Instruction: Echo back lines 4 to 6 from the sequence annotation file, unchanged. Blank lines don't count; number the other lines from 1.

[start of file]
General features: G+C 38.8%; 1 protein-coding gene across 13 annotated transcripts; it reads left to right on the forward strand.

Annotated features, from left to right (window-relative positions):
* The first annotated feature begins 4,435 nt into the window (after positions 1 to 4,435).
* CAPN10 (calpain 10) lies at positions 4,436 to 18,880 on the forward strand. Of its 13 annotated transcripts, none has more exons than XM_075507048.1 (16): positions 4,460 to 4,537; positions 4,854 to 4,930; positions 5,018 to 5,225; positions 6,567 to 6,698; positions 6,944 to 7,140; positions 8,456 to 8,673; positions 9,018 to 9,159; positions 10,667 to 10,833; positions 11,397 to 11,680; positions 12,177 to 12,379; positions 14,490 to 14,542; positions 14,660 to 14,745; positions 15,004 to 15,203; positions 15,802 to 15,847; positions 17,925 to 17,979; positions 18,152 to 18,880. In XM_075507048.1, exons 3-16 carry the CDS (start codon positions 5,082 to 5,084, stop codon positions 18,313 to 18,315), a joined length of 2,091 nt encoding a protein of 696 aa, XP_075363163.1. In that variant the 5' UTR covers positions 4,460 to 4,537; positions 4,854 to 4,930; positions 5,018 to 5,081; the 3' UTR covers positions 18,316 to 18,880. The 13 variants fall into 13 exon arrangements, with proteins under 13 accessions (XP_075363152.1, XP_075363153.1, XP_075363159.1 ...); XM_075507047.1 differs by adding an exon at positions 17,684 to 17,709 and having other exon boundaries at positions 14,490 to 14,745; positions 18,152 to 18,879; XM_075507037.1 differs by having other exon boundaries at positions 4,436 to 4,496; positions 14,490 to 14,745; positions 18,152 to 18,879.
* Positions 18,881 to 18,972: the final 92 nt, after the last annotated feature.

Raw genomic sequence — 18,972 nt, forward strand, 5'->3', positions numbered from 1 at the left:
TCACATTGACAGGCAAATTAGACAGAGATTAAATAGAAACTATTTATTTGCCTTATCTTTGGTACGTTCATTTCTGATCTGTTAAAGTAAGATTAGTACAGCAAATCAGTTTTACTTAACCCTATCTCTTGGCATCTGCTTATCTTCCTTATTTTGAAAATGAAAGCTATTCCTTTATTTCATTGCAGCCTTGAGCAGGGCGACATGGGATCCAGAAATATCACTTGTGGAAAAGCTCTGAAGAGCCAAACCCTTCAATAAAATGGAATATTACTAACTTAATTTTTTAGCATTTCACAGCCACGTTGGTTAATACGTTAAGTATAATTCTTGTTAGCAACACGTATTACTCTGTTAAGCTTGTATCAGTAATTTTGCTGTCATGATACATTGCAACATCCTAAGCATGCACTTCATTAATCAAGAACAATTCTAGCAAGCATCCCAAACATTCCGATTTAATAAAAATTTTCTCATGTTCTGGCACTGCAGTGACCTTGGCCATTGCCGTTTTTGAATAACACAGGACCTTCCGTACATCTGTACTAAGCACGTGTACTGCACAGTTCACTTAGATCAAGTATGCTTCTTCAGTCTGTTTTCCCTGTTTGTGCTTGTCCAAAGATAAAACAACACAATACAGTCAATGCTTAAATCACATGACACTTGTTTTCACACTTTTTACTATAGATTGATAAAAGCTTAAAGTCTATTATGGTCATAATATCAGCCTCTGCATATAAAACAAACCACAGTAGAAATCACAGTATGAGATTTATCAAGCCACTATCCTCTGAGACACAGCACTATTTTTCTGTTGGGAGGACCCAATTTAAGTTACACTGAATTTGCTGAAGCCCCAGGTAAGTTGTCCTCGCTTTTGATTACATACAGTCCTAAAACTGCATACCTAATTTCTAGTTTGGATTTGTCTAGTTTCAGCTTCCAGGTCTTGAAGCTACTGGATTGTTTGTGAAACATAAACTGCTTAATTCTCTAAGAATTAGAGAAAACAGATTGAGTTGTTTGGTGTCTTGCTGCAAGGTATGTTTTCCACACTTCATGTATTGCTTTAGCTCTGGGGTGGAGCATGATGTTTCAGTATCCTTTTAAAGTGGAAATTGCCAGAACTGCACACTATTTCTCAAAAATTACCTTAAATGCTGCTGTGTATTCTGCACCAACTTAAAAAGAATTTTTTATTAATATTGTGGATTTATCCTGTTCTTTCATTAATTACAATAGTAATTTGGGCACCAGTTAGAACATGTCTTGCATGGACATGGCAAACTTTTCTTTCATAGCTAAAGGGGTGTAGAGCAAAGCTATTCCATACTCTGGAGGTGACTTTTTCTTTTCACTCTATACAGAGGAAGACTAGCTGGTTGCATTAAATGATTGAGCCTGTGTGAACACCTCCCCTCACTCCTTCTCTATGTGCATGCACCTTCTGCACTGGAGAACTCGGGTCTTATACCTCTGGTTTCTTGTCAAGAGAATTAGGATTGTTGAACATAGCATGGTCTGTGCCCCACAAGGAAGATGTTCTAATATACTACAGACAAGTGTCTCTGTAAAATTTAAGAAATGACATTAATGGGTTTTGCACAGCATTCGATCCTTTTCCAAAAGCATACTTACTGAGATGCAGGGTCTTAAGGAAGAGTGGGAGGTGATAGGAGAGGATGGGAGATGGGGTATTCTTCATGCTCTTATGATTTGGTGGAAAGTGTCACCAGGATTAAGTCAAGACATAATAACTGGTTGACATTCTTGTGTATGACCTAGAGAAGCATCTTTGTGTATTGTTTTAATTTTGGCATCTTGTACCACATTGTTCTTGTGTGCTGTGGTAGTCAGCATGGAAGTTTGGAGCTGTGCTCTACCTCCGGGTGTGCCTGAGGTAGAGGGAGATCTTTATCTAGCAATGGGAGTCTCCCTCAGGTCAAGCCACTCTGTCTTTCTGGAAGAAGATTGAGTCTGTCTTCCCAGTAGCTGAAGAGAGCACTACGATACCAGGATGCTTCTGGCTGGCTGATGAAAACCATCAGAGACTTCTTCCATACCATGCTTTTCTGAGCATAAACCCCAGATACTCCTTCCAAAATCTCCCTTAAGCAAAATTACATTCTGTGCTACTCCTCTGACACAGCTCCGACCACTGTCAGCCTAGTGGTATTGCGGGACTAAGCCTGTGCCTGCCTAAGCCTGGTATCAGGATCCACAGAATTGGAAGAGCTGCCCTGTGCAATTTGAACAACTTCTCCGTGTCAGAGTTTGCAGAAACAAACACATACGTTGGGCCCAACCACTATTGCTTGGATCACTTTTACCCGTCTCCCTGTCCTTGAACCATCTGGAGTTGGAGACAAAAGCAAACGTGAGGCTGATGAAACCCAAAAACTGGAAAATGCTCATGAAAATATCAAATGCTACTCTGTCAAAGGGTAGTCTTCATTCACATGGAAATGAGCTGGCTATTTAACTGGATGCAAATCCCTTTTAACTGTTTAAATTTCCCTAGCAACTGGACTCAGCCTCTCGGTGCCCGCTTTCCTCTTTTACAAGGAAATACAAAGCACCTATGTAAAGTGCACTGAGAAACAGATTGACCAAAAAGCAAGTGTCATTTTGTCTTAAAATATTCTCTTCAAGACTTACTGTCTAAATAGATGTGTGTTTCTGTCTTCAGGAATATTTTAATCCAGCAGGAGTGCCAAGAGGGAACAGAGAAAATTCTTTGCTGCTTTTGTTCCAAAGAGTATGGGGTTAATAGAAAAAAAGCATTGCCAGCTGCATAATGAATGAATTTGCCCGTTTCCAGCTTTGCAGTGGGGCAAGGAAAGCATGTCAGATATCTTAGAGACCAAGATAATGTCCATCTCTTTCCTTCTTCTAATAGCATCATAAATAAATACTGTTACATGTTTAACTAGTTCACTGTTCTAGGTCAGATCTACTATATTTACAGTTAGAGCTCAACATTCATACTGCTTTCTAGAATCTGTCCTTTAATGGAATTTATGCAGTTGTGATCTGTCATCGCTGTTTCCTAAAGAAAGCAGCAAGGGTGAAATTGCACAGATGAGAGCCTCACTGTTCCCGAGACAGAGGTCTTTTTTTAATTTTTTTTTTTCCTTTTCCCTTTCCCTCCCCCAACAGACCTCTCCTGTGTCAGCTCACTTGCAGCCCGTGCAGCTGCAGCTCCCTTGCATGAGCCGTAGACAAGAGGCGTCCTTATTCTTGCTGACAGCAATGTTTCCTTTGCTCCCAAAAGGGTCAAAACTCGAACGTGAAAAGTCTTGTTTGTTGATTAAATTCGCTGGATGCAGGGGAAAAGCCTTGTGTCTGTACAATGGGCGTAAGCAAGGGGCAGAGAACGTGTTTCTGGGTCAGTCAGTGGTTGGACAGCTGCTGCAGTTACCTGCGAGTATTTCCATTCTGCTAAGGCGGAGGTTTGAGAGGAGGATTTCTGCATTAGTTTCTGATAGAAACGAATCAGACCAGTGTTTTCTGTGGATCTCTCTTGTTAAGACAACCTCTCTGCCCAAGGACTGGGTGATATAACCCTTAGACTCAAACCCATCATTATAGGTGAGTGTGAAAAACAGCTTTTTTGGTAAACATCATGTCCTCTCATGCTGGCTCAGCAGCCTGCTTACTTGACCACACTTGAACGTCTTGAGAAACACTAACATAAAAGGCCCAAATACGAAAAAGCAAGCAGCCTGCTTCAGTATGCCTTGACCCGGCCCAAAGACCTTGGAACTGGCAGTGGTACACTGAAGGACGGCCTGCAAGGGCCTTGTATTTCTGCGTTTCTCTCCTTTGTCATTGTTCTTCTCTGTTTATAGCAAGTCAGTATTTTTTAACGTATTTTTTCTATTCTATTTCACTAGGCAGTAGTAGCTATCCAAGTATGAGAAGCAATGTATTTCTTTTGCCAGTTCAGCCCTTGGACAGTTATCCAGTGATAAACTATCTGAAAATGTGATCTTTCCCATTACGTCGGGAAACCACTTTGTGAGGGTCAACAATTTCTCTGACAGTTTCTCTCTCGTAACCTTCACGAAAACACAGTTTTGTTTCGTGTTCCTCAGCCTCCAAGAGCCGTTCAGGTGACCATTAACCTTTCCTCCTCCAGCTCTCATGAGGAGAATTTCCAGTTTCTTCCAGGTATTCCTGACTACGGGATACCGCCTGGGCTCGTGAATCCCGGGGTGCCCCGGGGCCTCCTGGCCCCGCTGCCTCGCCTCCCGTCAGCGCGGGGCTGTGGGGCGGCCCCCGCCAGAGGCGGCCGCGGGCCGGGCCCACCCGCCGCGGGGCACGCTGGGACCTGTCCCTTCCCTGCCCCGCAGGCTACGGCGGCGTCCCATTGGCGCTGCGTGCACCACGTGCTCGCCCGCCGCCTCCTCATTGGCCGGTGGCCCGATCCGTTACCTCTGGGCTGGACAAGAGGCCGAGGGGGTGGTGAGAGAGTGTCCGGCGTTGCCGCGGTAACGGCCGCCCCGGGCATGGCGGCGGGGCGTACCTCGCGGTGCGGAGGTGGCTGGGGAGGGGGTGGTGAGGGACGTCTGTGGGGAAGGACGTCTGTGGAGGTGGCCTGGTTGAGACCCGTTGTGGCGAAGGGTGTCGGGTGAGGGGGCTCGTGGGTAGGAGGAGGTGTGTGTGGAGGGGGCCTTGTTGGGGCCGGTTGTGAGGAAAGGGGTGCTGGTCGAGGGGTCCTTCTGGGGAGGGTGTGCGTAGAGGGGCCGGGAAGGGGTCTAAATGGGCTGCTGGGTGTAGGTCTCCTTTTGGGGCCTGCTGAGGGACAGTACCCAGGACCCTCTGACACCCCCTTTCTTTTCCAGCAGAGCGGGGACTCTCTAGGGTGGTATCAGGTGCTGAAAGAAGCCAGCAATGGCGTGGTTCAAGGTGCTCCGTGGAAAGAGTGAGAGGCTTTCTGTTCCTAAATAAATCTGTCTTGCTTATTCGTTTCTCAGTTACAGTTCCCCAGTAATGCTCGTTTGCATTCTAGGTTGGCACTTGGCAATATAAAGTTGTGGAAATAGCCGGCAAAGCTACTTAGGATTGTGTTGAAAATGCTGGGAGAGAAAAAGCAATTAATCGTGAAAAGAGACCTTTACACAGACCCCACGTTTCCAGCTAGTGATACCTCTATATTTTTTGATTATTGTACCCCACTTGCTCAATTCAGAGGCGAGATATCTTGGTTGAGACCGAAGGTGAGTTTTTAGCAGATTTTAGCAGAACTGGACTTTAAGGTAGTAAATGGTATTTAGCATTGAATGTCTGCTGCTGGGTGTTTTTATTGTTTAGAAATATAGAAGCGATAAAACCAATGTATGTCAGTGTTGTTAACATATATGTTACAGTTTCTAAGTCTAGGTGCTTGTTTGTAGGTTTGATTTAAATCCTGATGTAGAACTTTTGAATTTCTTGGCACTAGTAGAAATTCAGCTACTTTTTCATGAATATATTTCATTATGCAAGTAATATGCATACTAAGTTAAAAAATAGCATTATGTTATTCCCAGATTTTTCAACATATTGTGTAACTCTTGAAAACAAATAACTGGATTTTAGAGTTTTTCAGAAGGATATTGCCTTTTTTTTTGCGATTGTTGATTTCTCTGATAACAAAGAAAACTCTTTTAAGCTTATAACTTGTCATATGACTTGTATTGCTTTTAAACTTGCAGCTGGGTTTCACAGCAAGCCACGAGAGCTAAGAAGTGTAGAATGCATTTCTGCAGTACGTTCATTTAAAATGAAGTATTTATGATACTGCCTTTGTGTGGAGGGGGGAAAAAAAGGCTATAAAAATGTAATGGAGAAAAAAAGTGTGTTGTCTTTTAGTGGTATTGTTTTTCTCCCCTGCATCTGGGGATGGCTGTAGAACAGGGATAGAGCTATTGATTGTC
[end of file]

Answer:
* CAPN10 (calpain 10) lies at positions 4,436 to 18,880 on the forward strand. Of its 13 annotated transcripts, none has more exons than XM_075507048.1 (16): positions 4,460 to 4,537; positions 4,854 to 4,930; positions 5,018 to 5,225; positions 6,567 to 6,698; positions 6,944 to 7,140; positions 8,456 to 8,673; positions 9,018 to 9,159; positions 10,667 to 10,833; positions 11,397 to 11,680; positions 12,177 to 12,379; positions 14,490 to 14,542; positions 14,660 to 14,745; positions 15,004 to 15,203; positions 15,802 to 15,847; positions 17,925 to 17,979; positions 18,152 to 18,880. In XM_075507048.1, exons 3-16 carry the CDS (start codon positions 5,082 to 5,084, stop codon positions 18,313 to 18,315), a joined length of 2,091 nt encoding a protein of 696 aa, XP_075363163.1. In that variant the 5' UTR covers positions 4,460 to 4,537; positions 4,854 to 4,930; positions 5,018 to 5,081; the 3' UTR covers positions 18,316 to 18,880. The 13 variants fall into 13 exon arrangements, with proteins under 13 accessions (XP_075363152.1, XP_075363153.1, XP_075363159.1 ...); XM_075507047.1 differs by adding an exon at positions 17,684 to 17,709 and having other exon boundaries at positions 14,490 to 14,745; positions 18,152 to 18,879; XM_075507037.1 differs by having other exon boundaries at positions 4,436 to 4,496; positions 14,490 to 14,745; positions 18,152 to 18,879.
* Positions 18,881 to 18,972: the final 92 nt, after the last annotated feature.

Raw genomic sequence — 18,972 nt, forward strand, 5'->3', positions numbered from 1 at the left: